The SuperCDMS SNOWLAB experiment is one of the three dark matter experiments earmarked for funding support in 2014 by the U.S. Department of Energy and the National Science Foundation. (Credit: NASA)
By Shana K. Hutchins, Texas A&M University College of Science
For more than a decade, Texas A&M University high energy physicist Rupak Mahapatra has been making the devices that make detection of the particles believed to be behind dark matter and therefore nearly a quarter of the universe possible.
Mahapatra has been instrumental in positioning the international Super Cryogenic Dark Matter Search experiment at Soudan, Minn., as a world leader in the search for elusive weakly interacting massive particles (WIMP), which to date remain undetected. Earlier this month, his latest proposal outlining the next big thing in ultra-sensitive cryogenics was selected for funding by the United States Department of Energy (DOE) as part of a broader effort to advance detector research and development for high energy physics.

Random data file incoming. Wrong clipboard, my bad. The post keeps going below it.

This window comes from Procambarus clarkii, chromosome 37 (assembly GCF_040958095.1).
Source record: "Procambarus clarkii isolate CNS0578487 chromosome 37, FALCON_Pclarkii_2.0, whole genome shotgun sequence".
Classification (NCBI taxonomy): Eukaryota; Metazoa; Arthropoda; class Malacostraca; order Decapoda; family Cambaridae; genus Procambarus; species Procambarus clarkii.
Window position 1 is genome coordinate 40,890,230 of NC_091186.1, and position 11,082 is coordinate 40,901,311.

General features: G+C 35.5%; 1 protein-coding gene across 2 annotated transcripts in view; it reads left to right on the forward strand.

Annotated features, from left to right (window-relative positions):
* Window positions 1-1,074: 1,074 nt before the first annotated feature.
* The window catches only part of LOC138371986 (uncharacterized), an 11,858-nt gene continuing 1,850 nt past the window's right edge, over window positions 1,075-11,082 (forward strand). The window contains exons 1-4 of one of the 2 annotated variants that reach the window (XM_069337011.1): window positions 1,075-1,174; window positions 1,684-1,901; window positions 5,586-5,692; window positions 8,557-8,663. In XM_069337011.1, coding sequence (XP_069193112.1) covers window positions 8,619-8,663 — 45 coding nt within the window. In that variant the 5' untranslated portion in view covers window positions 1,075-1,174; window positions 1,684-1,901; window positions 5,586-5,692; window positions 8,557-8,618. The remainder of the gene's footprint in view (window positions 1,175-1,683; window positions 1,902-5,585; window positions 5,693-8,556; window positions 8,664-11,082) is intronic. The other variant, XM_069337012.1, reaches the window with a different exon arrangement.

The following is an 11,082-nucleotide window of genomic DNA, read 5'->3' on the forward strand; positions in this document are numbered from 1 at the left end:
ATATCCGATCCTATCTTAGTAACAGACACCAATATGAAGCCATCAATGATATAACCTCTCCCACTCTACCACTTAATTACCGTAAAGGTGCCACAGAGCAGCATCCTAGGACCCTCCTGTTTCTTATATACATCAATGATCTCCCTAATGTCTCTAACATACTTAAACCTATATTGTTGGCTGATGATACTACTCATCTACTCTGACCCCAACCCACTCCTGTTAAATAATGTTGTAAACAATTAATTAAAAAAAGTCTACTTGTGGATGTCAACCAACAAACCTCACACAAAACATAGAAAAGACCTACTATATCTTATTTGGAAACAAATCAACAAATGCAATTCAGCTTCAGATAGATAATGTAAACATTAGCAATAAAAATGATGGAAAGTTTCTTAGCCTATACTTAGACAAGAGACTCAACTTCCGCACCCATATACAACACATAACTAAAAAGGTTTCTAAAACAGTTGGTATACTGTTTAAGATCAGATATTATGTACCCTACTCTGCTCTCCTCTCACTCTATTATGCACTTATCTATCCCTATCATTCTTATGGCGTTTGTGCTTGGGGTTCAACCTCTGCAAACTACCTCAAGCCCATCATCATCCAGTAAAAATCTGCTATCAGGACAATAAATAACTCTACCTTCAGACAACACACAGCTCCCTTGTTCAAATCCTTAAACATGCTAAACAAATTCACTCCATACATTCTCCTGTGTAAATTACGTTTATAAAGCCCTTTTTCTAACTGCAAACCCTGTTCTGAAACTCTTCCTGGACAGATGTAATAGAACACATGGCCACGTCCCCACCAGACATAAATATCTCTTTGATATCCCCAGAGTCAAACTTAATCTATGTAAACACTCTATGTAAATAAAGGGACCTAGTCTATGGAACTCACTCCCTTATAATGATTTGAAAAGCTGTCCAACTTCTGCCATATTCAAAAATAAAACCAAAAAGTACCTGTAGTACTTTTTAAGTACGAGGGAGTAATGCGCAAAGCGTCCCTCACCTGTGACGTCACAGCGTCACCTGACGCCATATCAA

Mahapatra, a 2010 DOE Early Career Research Award recipient and a principal investigator since 2003 with SuperCDMS and the affiliated SuperCDMS SNOLAB experiment, will receive $460,000 through the Office of High Energy Physics in support of his proposal, Ultra-low Threshold Cryogenic High Voltage Detectors for WIMP Search and Coherent Neutrino Scattering Experiments. This augments the $1.675 million he previously secured for 2015-2018 as the principal investigator for the SuperCDMS program at Texas A&M, which also includes co-PIs David Toback, Nader Mirabolfathi and H. Rusty Harris.
Because scientists don’t actually know what dark matter particles look like, Mahapatra explains that the search has focused on a wide range of possible traits, including different masses and different probabilities of interacting with regular matter. The SuperCDMS SNOLAB experiment uses highly sophisticated detector technology and advanced analysis techniques to enable cryogenically cooled (almost absolute zero temperature at -460 degrees F) germanium and silicon targets to search for the rare recoil of dark matter particles, as evidenced by the extremely small energies deposited after colliding with the materials present in the detectors.